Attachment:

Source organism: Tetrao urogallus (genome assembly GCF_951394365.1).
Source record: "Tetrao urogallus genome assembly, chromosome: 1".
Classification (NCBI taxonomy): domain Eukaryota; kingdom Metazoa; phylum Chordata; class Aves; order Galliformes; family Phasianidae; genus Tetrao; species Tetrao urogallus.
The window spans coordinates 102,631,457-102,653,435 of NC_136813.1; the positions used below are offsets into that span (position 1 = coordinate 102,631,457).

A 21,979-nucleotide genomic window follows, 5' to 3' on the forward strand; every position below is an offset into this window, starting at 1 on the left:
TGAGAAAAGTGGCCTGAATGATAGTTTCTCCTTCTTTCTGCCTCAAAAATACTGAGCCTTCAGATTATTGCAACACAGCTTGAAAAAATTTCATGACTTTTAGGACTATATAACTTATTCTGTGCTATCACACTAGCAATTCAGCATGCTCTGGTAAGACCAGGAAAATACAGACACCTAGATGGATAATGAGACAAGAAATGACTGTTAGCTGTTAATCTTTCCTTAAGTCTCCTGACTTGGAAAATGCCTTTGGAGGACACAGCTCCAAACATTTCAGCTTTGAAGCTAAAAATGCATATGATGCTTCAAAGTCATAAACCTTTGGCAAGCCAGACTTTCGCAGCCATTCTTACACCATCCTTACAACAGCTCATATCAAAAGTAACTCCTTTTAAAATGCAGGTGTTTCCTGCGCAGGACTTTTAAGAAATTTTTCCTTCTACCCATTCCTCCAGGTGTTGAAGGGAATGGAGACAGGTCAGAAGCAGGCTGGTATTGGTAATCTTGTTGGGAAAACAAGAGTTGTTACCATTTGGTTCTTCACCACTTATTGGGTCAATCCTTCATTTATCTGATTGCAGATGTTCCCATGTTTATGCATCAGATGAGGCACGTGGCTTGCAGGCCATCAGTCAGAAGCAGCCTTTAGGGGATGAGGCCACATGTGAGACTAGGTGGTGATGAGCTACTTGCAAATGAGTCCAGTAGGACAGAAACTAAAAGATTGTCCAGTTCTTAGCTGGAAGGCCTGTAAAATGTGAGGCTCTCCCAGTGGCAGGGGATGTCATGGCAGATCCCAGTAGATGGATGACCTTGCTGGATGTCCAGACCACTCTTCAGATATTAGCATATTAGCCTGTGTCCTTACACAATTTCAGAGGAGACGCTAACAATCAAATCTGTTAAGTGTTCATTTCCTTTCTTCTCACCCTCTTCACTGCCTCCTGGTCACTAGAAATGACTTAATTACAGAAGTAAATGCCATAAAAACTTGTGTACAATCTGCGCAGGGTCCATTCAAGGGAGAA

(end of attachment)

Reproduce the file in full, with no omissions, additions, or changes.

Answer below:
Source organism: Tetrao urogallus (genome assembly GCF_951394365.1).
Source record: "Tetrao urogallus genome assembly, chromosome: 1".
Classification (NCBI taxonomy): domain Eukaryota; kingdom Metazoa; phylum Chordata; class Aves; order Galliformes; family Phasianidae; genus Tetrao; species Tetrao urogallus.
The window spans coordinates 102,631,457-102,653,435 of NC_136813.1; the positions used below are offsets into that span (position 1 = coordinate 102,631,457).

A 21,979-nucleotide genomic window follows, 5' to 3' on the forward strand; every position below is an offset into this window, starting at 1 on the left:
TGAGAAAAGTGGCCTGAATGATAGTTTCTCCTTCTTTCTGCCTCAAAAATACTGAGCCTTCAGATTATTGCAACACAGCTTGAAAAAATTTCATGACTTTTAGGACTATATAACTTATTCTGTGCTATCACACTAGCAATTCAGCATGCTCTGGTAAGACCAGGAAAATACAGACACCTAGATGGATAATGAGACAAGAAATGACTGTTAGCTGTTAATCTTTCCTTAAGTCTCCTGACTTGGAAAATGCCTTTGGAGGACACAGCTCCAAACATTTCAGCTTTGAAGCTAAAAATGCATATGATGCTTCAAAGTCATAAACCTTTGGCAAGCCAGACTTTCGCAGCCATTCTTACACCATCCTTACAACAGCTCATATCAAAAGTAACTCCTTTTAAAATGCAGGTGTTTCCTGCGCAGGACTTTTAAGAAATTTTTCCTTCTACCCATTCCTCCAGGTGTTGAAGGGAATGGAGACAGGTCAGAAGCAGGCTGGTATTGGTAATCTTGTTGGGAAAACAAGAGTTGTTACCATTTGGTTCTTCACCACTTATTGGGTCAATCCTTCATTTATCTGATTGCAGATGTTCCCATGTTTATGCATCAGATGAGGCACGTGGCTTGCAGGCCATCAGTCAGAAGCAGCCTTTAGGGGATGAGGCCACATGTGAGACTAGGTGGTGATGAGCTACTTGCAAATGAGTCCAGTAGGACAGAAACTAAAAGATTGTCCAGTTCTTAGCTGGAAGGCCTGTAAAATGTGAGGCTCTCCCAGTGGCAGGGGATGTCATGGCAGATCCCAGTAGATGGATGACCTTGCTGGATGTCCAGACCACTCTTCAGATATTAGCATATTAGCCTGTGTCCTTACACAATTTCAGAGGAGACGCTAACAATCAAATCTGTTAAGTGTTCATTTCCTTTCTTCTCACCCTCTTCACTGCCTCCTGGTCACTAGAAATGACTTAATTACAGAAGTAAATGCCATAAAAACTTGTGTACAATCTGCGCAGGGTCCATTCAAGGGAGAA